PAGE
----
Oxford teacher wins hero award after saving child

Everyday Hero of the Year winner Simon Underwood with the Countess of Wessex and TV star Tess Daly

Everyday Hero of the Year winner Simon Underwood with the Countess of Wessex and TV star Tess Daly

First published in News thisisoxfordshire: Photograph of the Author by , Education Reporter, also covering West Oxford. Call me on (01865) 425437

A TEACHER has been hailed a hero after he saved the life of a toddler who had fallen into a stream.

Simon Underwood, assistant headteacher at Oxford Academy, was named Everyday Hero of the Year at the St John Ambulance awards held in London on Wednesday night.

Presenting the awards were broadcaster Matthew Wright, whose life was saved when he choked in a restaurant, and former Bolton midfielder Fabrice Muamba, who collapsed in March 2012 during an FA Cup game against Tottenham Hotspur and was in cardiac arrest for over an hour.

Both spoke on the night about how first aid had meant the difference between life and death for them.

Mr Underwood, 40, gave CPR to a 15-month-old boy who was found face down in a stream at a Northamptonshire holiday park.

He was arriving at Billing Aquadrome, just outside Northampton, for a camping trip when the drama unfolded.

He was pulling up outside with his family, wife Tabitha, son Finlay and daughter Islay-Mae, when he heard the distressed calls of the boy’s family.

He rushed to the scene and found the boy floating in a stream at about 7pm on August 8 last year.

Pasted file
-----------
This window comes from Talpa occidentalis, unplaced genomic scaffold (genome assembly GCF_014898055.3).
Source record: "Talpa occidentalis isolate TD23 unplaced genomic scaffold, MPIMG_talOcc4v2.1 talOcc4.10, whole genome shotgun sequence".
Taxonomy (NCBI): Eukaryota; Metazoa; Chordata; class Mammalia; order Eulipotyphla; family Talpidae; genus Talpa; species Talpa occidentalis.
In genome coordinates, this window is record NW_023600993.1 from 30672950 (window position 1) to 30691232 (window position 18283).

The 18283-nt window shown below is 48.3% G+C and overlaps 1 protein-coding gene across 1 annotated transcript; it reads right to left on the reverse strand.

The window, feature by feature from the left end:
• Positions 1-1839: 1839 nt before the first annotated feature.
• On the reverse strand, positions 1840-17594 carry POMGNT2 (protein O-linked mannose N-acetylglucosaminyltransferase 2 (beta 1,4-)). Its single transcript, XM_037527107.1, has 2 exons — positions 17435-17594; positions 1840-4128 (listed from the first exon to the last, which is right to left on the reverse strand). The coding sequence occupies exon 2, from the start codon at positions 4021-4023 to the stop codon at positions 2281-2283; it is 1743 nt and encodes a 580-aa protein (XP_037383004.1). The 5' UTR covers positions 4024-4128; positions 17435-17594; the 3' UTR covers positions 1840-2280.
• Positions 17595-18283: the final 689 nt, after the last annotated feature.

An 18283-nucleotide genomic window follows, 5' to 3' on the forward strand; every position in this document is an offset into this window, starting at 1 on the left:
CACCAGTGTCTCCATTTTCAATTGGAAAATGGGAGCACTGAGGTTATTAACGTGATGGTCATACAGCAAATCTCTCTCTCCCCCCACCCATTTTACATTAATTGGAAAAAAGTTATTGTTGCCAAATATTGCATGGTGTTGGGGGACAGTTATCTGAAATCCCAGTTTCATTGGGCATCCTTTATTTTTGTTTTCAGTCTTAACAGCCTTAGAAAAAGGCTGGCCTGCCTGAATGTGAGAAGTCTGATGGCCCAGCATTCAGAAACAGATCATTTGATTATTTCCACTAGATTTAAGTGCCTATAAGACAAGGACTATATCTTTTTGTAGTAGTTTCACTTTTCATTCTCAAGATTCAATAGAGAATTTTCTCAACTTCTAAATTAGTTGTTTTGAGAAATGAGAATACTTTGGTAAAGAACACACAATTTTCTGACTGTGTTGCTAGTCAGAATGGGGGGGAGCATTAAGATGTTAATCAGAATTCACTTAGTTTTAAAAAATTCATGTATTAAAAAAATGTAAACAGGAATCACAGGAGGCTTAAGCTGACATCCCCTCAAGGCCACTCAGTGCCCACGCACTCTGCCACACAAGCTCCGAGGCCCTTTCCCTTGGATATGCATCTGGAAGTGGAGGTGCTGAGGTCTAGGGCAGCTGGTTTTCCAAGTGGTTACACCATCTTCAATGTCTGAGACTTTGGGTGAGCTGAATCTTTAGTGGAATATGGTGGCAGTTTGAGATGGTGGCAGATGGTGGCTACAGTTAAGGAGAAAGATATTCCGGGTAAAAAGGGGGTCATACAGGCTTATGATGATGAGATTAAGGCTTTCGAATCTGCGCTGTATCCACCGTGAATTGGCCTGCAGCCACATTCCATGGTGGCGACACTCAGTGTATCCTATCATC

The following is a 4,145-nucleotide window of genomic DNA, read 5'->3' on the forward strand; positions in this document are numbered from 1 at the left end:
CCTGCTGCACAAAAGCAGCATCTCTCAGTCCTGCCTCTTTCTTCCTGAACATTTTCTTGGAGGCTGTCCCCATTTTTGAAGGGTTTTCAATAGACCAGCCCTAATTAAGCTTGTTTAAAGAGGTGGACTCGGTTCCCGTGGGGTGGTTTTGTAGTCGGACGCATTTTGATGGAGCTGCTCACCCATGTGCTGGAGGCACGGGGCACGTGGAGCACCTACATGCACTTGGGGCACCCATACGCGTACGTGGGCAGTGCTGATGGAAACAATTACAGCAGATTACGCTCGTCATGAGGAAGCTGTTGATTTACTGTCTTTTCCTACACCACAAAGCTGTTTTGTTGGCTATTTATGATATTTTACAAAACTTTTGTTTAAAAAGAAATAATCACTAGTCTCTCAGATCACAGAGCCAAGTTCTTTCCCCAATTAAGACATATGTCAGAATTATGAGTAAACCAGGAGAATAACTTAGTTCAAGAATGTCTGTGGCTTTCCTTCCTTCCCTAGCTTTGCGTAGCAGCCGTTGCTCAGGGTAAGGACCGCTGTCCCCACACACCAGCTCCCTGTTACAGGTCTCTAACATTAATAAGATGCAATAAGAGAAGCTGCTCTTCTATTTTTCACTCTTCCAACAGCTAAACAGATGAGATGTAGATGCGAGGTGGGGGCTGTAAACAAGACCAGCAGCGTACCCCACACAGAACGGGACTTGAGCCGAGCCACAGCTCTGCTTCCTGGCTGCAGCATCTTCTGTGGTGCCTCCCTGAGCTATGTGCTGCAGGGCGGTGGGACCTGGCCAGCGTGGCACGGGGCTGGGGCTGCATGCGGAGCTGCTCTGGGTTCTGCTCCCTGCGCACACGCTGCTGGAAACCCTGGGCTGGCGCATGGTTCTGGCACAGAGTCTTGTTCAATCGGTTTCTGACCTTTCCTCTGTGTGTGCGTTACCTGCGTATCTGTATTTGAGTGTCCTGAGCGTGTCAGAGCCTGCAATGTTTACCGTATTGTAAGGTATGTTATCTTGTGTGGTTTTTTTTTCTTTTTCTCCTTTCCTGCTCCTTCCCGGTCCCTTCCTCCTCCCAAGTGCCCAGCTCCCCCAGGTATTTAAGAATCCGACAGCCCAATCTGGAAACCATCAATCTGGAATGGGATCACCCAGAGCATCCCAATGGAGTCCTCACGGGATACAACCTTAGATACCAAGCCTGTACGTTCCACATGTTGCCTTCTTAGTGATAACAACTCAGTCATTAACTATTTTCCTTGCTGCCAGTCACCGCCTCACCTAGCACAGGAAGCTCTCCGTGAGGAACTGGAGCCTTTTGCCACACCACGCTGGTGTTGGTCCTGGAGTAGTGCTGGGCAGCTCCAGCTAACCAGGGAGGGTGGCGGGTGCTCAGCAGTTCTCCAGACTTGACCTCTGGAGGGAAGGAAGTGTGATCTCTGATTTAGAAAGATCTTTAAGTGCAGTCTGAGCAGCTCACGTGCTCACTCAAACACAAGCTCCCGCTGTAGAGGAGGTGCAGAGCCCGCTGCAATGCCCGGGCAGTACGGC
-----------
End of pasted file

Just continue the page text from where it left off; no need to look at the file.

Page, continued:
Mr Underwood, who lives in Ecton, near Northampton, immediately began CPR.

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Speaking to the Oxford Mail in February, he said: “He wasn’t breathing and I had learnt some CPR at my previous school where I had organised first aid courses.

“Every year, the year 10 students took their level one and two first aid qualifications and it is thanks to that I knew what to do.”

Sue Killen, chief executive of St John Ambulance and chairwoman of the awards judging panel, said: “These Everyday Heroes are an inspiration to us all. Anyone can learn first aid but not enough people do.

“Whether you download a free app or go on a two-hour course, it’s so easy to learn.

“We urge everyone to follow these lifesavers’ lead so you too can be the difference between life and death.’ Mr Underwood said: “When my name was called, I felt a real mix of emotions, but overall I just feel immensely proud.

“First aid is so important and it should be taught in every school.

“Events like this have an important part to play in raising awareness. It’s been a very humbling experience – every story is so heartwarming.”

Comments (1)

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10:19am Fri 28 Mar 14

GRB says...

Buy that man a pint!
Buy that man a pint! GRB
  • Score: 1

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